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All code is protected by copyright in one form or the other (unless it has been placed explicitly in the public domain). If you do not attach an explicit copyright license, the default copyright license applies, which amounts to "the code belongs to the author and nobody else can use it." If you publish your code, especially if it is on a code sharing site ...


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Why would anyone want such a restricted license? Quite simply, control. And possibly, ego, positioning, financial, and other advantages that derive from control. Over the last twenty years, numerous organizations have offered access to code on generous, "please use it, learn from it, enhance it, and pass it on!" terms. The GNU Public Licence, Apache, and ...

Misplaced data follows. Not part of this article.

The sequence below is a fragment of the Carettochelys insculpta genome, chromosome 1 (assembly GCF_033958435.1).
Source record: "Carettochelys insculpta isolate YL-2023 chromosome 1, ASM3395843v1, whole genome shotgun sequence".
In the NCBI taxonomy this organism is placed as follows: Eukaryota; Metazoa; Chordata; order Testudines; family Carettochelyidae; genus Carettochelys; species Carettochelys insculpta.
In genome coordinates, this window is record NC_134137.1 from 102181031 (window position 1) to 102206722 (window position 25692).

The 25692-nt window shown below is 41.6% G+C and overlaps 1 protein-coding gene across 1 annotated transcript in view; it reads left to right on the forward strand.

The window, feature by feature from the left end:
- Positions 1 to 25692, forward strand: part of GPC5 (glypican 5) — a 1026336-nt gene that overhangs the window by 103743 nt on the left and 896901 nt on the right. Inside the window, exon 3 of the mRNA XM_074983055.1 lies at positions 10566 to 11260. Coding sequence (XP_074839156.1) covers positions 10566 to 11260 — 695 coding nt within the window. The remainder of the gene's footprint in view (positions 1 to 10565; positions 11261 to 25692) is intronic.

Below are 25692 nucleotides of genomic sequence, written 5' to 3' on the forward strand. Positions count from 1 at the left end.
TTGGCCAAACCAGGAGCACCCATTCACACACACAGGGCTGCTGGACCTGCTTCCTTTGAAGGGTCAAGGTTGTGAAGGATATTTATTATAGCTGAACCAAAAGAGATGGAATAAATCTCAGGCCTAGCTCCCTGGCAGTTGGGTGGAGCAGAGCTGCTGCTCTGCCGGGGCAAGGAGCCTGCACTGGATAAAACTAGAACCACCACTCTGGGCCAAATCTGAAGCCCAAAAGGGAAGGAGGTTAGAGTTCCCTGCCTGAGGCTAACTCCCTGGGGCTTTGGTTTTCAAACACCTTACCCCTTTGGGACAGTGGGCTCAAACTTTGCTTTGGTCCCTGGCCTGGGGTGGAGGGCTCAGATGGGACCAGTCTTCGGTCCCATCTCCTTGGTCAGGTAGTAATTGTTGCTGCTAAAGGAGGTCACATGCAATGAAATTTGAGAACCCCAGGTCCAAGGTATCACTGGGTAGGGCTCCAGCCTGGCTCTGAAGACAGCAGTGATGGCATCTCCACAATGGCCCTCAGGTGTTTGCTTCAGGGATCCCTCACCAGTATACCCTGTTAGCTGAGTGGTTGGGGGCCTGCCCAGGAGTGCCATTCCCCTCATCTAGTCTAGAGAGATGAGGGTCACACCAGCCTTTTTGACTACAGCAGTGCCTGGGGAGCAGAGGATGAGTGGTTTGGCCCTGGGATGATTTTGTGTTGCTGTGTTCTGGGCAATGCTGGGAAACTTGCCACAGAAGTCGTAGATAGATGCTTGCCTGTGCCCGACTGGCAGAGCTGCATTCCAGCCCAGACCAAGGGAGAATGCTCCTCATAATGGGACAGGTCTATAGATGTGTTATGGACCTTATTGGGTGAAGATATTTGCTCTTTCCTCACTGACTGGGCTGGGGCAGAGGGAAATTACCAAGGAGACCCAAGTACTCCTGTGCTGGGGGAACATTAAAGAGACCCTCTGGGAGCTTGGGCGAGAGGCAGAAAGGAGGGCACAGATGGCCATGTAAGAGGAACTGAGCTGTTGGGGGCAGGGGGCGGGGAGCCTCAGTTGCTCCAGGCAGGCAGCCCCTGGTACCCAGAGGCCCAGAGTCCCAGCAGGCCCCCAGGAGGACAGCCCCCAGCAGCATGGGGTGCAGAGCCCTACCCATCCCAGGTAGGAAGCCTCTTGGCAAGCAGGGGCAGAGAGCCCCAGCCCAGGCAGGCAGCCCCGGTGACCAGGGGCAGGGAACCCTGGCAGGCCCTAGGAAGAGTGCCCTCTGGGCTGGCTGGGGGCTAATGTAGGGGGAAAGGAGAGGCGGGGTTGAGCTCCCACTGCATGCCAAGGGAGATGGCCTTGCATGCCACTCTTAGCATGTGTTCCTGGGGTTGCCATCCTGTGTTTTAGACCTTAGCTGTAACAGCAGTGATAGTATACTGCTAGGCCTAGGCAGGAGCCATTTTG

2

The GNU FAQ says the following, which should pretty much answer your question: Can I make binaries available on a network server, but send sources only to people who order them? If you make object code available on a network server, you have to provide the Corresponding Source on a network server as well. The easiest way to do this would be to ...



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